Oklahoma

Roberta Sloan, left, and Debra Rich Gettleman performing a short play written by Gettleman, called, “And you are…” for the Jewish Federation of Greater Oklahoma City.

Debra Rich Gettleman considers Scottsdale home, but in 2019 she found herself in Oklahoma after her husband, a pediatrician, accepted a position.

“I visited a few times and I realized that Oklahoma City was a burgeoning artistic community on the brink of a big time arts evolution, but I still was concerned because there’s very little theatre here,” she said.

Gettleman, a writer, actor and playwright, has long worked with Theatre Artists Studio in Scottsdale, and will be performing there in January 2022 in “A Doll’s House, Part 2.” Just months after moving to Oklahoma, she met Roberta Sloan, who was in the process of founding the Jewish Theatre of Oklahoma.

The pair launched the theatre with four virtual performances in 2020, and they hope to offer four in-person and hybrid performances this year. Oklahoma has a small Jewish community — the American Jewish Year Book estimates 0.1% of Oklahoma’s population is Jewish or about 4,000 people. But Gettleman and Sloan are confident in their vision.

“It’s truly a small but mighty community,” Gettleman said. “I love the Jewish community in Phoenix, but this community in Oklahoma City is like nothing I have ever experienced.”

In 2019, Roberta Sloan, artistic director of the theatre, founded it shortly after she returned to the state after 15 years away.

“We have a strong Jewish community here and a Jewish theatre is something we didn’t have,” Sloan said.

The two women imagine offering shows followed by refreshments, panel discussions and discussions with the audience. “That makes it a really interactive experience, which we think will be very worthwhile,” Sloan said.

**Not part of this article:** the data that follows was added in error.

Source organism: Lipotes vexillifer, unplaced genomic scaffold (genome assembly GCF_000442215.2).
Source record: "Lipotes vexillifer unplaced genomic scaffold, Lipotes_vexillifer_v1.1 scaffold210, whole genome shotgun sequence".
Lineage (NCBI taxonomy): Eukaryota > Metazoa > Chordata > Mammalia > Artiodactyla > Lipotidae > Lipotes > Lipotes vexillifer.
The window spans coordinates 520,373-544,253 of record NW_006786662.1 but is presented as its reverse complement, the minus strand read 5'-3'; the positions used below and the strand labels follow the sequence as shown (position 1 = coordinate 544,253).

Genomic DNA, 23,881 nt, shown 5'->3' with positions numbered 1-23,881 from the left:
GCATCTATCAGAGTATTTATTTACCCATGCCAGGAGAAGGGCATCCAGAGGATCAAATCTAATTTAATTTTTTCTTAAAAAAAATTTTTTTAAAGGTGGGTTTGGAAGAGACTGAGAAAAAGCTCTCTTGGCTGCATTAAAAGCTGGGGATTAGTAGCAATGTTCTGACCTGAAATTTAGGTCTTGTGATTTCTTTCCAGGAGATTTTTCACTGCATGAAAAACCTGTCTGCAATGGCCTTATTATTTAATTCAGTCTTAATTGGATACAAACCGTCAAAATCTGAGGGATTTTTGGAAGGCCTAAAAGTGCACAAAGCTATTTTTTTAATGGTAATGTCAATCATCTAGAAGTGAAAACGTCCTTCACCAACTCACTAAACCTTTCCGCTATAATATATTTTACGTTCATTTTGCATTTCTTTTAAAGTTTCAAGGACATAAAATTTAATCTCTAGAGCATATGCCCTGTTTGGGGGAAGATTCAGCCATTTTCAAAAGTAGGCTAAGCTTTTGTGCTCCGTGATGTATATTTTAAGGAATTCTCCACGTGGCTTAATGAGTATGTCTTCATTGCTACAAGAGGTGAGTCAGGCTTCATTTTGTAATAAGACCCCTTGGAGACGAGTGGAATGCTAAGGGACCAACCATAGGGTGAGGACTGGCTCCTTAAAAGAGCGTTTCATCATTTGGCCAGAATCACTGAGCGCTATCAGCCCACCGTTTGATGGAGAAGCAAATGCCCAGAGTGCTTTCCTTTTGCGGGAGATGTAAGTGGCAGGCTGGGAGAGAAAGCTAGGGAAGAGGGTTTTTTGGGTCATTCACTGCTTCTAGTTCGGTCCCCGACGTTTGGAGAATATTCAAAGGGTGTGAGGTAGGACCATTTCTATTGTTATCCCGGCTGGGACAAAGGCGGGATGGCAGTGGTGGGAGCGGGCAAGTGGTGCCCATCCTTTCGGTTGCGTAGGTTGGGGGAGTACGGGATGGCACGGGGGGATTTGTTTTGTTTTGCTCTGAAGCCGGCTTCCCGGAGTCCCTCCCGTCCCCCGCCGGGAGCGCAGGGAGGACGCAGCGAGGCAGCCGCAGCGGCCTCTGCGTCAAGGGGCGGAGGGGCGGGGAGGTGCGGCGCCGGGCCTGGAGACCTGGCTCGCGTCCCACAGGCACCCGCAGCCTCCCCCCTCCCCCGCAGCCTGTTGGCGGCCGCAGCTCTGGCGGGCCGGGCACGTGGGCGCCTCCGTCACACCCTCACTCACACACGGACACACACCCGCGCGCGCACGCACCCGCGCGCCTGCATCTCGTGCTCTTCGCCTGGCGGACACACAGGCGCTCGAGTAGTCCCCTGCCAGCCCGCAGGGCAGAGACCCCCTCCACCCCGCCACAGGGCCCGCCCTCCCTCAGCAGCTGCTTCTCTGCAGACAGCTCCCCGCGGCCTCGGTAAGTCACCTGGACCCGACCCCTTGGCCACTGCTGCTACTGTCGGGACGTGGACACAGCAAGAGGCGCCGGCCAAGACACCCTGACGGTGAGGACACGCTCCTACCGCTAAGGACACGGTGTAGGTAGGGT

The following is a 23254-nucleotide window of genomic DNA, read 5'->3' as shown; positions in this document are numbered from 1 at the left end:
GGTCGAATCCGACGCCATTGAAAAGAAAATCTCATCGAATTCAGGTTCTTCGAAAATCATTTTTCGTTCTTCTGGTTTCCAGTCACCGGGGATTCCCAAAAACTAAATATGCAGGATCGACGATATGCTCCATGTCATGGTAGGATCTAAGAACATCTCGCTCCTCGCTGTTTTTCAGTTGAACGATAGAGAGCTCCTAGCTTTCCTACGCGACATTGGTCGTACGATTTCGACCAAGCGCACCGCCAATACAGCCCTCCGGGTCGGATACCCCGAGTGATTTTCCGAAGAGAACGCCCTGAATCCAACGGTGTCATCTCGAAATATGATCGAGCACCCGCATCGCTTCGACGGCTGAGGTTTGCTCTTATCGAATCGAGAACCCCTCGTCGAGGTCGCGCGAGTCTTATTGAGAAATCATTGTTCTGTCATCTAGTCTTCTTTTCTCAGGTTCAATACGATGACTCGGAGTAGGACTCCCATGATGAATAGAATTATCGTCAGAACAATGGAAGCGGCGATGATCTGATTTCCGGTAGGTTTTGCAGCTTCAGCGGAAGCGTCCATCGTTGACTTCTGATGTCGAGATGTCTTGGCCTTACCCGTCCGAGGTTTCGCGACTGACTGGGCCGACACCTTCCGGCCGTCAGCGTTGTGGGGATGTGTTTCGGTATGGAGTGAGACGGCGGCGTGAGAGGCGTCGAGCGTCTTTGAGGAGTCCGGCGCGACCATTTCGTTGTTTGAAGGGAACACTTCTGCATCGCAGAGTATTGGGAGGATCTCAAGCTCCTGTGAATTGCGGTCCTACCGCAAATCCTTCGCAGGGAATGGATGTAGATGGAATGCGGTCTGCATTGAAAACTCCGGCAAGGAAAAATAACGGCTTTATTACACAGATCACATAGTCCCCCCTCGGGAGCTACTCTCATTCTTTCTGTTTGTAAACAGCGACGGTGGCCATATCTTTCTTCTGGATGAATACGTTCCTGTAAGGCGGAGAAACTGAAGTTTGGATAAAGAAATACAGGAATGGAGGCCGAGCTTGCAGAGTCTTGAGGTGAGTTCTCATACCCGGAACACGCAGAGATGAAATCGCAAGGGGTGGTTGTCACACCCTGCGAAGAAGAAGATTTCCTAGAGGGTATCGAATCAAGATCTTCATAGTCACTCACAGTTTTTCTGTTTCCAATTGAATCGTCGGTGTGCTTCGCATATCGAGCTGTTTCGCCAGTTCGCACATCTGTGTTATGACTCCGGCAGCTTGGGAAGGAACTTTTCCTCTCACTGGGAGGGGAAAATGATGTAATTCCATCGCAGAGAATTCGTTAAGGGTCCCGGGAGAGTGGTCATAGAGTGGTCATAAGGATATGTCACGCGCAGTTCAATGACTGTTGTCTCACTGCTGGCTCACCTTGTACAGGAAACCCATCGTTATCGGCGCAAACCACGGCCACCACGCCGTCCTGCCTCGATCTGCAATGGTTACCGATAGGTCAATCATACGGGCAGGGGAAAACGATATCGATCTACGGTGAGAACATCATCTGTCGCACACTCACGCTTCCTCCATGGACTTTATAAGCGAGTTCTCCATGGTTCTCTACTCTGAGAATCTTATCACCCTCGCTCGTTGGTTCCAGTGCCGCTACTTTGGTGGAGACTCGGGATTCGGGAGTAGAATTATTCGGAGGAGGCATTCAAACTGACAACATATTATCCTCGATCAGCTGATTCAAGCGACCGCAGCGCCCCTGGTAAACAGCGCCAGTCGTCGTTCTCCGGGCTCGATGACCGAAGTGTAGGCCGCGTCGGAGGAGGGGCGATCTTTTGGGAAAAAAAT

Gettleman, who is the associate artistic director, said the shows “are just top-notch theatre” that happen “to show things through a Jewish lens.”

Their first show, “Oh God,” is by late Israeli playwright Anat Gov, in which a psychotherapist gets a visit from a new, desperate patient: God.

“It’s really compelling and it brings about great conversation in the end about religion and everything that’s going on in our world today,” Gettleman said. They are working on organizing an after-show discussion with different faith leaders to discuss some of the issues raised.

As last year went on, each virtual show gained audience members. And at one point, revenue from donations exceeded that from ticket prices.

“It’s a very excited audience and they truly are hungry for culture and arts — and it hasn’t been here,” Gettleman said.

Sloan said she feels lucky to have met Gettleman. “She has been such a help with the vision, and she’s a terrific actress. But beyond that, she is a dreamer, and she has enough skill and imagination to help dreams become reality,” she said. “I don’t think we could have come this far without her.”

Carol MacLeod, artistic director of Theatre Artists Studio in Scottsdale, described Gettleman as a “dynamo.” Wherever she goes, Gettleman gets involved in something that’s multicultural and makes an impact, MacLeod said.

“She is probably one of the most talented people I have ever met,” MacLeod said. When she found out Gettleman was moving to Oklahoma, she thought, “Good heavens, how many Jews are there in Oklahoma?” But, apparently, those that are there are very involved in this theatre, she said.

Gettleman hopes to come back to Scottsdale eventually, she said. She and her husband love and miss their family. But so far, living in Oklahoma has been an “incredible experience” and she’s excited about what lies ahead. JN